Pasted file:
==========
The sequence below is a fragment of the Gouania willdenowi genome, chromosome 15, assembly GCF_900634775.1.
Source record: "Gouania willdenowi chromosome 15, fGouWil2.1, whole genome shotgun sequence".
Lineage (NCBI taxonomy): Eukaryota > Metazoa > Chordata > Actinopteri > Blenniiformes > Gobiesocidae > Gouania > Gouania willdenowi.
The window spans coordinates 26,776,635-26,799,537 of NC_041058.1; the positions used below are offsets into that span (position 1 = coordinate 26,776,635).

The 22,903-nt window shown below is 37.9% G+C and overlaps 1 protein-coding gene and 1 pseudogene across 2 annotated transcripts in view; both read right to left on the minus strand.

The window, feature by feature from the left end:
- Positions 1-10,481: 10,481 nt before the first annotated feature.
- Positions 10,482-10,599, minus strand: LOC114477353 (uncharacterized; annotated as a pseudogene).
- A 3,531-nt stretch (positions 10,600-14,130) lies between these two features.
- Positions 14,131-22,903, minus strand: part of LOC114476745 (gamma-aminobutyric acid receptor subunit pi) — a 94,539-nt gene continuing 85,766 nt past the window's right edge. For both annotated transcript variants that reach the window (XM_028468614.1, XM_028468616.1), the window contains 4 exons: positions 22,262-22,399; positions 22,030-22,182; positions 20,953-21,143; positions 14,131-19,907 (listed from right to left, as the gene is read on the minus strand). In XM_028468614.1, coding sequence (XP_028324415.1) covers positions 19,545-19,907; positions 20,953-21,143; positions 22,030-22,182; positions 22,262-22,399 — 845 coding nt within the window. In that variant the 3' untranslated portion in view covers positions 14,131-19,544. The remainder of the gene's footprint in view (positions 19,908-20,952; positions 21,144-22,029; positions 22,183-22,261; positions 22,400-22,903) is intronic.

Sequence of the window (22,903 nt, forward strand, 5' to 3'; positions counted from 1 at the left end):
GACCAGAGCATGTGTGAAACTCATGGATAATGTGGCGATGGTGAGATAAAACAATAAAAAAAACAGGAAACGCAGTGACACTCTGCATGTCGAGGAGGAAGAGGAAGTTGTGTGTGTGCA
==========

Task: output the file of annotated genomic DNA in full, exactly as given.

The sequence below is a fragment of the Gouania willdenowi genome, chromosome 15, assembly GCF_900634775.1.
Source record: "Gouania willdenowi chromosome 15, fGouWil2.1, whole genome shotgun sequence".
Lineage (NCBI taxonomy): Eukaryota > Metazoa > Chordata > Actinopteri > Blenniiformes > Gobiesocidae > Gouania > Gouania willdenowi.
The window spans coordinates 26,776,635-26,799,537 of NC_041058.1; the positions used below are offsets into that span (position 1 = coordinate 26,776,635).

The 22,903-nt window shown below is 37.9% G+C and overlaps 1 protein-coding gene and 1 pseudogene across 2 annotated transcripts in view; both read right to left on the minus strand.

The window, feature by feature from the left end:
- Positions 1-10,481: 10,481 nt before the first annotated feature.
- Positions 10,482-10,599, minus strand: LOC114477353 (uncharacterized; annotated as a pseudogene).
- A 3,531-nt stretch (positions 10,600-14,130) lies between these two features.
- Positions 14,131-22,903, minus strand: part of LOC114476745 (gamma-aminobutyric acid receptor subunit pi) — a 94,539-nt gene continuing 85,766 nt past the window's right edge. For both annotated transcript variants that reach the window (XM_028468614.1, XM_028468616.1), the window contains 4 exons: positions 22,262-22,399; positions 22,030-22,182; positions 20,953-21,143; positions 14,131-19,907 (listed from right to left, as the gene is read on the minus strand). In XM_028468614.1, coding sequence (XP_028324415.1) covers positions 19,545-19,907; positions 20,953-21,143; positions 22,030-22,182; positions 22,262-22,399 — 845 coding nt within the window. In that variant the 3' untranslated portion in view covers positions 14,131-19,544. The remainder of the gene's footprint in view (positions 19,908-20,952; positions 21,144-22,029; positions 22,183-22,261; positions 22,400-22,903) is intronic.

Sequence of the window (22,903 nt, forward strand, 5' to 3'; positions counted from 1 at the left end):
GACCAGAGCATGTGTGAAACTCATGGATAATGTGGCGATGGTGAGATAAAACAATAAAAAAAACAGGAAACGCAGTGACACTCTGCATGTCGAGGAGGAAGAGGAAGTTGTGTGTGTGCA